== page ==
Daniel Harding is not only a gifted artist but clearly a bold one, too. When he was just 17, he put together a group of musicians, made a recording of Schoenberg’s Pierrot Lunaireand sent it to Sir Simon Rattle for his opinion. Sir Simon then spontaneously took on this promising conductor as his assistant at the City of Birmingham Symphony Orchestra. He was later Claudio Abbado’s assistant at the Berliner Philharmoniker, making his conducting debut with the orchestra in 1996.
In this concert, Harding and Janine Jansen perform Benjamin Britten’s Violin Concerto – one of those works which makes you ask why it is not heard in the concert hall more often. Jansen is one of the work’s most passionate champions of the concert described by Jascha Heifatz as “unplayable” and underlines here its outstanding qualities: its demonic virtuosity, refined textures and captivating atmosphere. In the words of one critic, “She maintains the passionate tone right through to the very end, molto espressivo, forming the arduous ups and downs of the trajectory of the three movements from one single fervent breath”.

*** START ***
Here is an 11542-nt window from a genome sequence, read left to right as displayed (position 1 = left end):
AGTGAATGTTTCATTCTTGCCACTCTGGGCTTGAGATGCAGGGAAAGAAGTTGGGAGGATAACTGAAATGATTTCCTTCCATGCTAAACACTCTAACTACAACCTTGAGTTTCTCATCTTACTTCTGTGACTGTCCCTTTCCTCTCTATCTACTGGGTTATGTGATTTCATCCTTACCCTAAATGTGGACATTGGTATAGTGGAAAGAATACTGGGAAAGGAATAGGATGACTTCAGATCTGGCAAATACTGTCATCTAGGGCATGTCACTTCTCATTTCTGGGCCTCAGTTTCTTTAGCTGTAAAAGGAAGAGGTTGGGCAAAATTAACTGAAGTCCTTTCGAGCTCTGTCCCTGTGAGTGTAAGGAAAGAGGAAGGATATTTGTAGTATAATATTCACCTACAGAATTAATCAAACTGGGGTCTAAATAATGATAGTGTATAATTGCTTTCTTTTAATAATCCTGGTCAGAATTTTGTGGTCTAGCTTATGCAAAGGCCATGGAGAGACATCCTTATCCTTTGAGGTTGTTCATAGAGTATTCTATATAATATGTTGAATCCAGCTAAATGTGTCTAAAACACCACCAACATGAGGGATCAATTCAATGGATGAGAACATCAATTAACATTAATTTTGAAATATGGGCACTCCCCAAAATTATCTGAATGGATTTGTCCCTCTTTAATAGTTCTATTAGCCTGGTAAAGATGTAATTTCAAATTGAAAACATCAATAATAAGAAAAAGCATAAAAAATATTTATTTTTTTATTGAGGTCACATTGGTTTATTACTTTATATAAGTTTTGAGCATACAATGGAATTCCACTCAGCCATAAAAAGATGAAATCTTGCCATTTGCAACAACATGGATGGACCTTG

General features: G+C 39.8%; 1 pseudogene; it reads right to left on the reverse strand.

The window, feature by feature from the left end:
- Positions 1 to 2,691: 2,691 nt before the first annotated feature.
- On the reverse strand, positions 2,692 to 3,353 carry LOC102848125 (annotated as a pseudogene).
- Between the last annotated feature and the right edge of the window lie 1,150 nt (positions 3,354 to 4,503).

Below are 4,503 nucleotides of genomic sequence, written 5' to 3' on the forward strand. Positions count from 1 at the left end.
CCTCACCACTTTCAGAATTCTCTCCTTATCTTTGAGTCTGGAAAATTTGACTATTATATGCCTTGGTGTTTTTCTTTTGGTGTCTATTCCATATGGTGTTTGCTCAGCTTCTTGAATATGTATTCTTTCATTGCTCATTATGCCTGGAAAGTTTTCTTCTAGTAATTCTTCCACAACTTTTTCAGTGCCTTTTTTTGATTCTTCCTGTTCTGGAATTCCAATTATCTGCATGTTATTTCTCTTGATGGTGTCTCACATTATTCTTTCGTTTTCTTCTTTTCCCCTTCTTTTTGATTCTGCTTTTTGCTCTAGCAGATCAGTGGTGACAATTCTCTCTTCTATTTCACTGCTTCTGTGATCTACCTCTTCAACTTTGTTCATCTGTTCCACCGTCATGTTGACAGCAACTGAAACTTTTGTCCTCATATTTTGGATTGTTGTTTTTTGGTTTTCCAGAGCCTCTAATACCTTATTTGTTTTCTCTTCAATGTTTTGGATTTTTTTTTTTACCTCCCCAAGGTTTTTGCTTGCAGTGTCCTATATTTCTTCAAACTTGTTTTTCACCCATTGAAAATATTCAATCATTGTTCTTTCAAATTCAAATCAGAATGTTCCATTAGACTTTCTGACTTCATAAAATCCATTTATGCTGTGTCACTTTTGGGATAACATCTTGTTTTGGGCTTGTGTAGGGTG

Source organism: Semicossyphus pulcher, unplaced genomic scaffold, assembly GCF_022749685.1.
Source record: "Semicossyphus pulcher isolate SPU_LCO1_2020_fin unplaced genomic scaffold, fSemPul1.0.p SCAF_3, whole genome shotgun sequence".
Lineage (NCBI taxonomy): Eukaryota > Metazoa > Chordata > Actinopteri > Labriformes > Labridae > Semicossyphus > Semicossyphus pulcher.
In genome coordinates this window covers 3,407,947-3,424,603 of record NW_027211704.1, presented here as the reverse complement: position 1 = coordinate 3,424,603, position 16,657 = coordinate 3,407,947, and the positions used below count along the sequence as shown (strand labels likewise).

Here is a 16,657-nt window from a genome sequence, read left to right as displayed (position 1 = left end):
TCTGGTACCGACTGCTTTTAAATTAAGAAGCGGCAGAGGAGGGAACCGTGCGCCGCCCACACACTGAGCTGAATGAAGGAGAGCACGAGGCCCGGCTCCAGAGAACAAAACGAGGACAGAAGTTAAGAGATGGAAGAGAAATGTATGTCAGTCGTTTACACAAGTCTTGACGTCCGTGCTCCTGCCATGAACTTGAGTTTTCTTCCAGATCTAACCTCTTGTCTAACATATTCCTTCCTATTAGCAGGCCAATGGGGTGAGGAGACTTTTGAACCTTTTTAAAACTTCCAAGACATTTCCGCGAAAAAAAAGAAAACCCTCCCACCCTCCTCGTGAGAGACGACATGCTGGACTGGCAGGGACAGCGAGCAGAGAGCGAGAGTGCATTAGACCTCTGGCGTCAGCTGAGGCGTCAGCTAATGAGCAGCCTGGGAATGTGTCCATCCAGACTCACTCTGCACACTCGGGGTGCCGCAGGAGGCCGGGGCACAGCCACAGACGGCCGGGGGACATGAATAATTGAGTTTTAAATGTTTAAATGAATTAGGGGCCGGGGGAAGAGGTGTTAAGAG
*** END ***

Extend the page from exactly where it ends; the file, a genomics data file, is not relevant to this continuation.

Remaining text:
The concert opens with Bartók’s Divertimento for Strings: a rare case of a classical composition from the 20th century, whose intention, according to its title, is above all to entertain. Richard Strauss’s tone poem Tod und Verklärung, on the other hand, conjures up a life’s end but without metaphysical reserve, taking a worldly pleasure in luscious sound and ecstatic climaxes.
17 Oct 2009
Divertimento for string orchestra, Sz 113 (30 min.)
Concerto for Violin and Orchestra, op. 15 (36 min.)
Janine Jansen Violin
Tod und Verklärung (Death and Transfiguration), op. 24 (30 min.)
Janine Jansen and Daniel Harding in conversation with Sarah Willis (21 min.)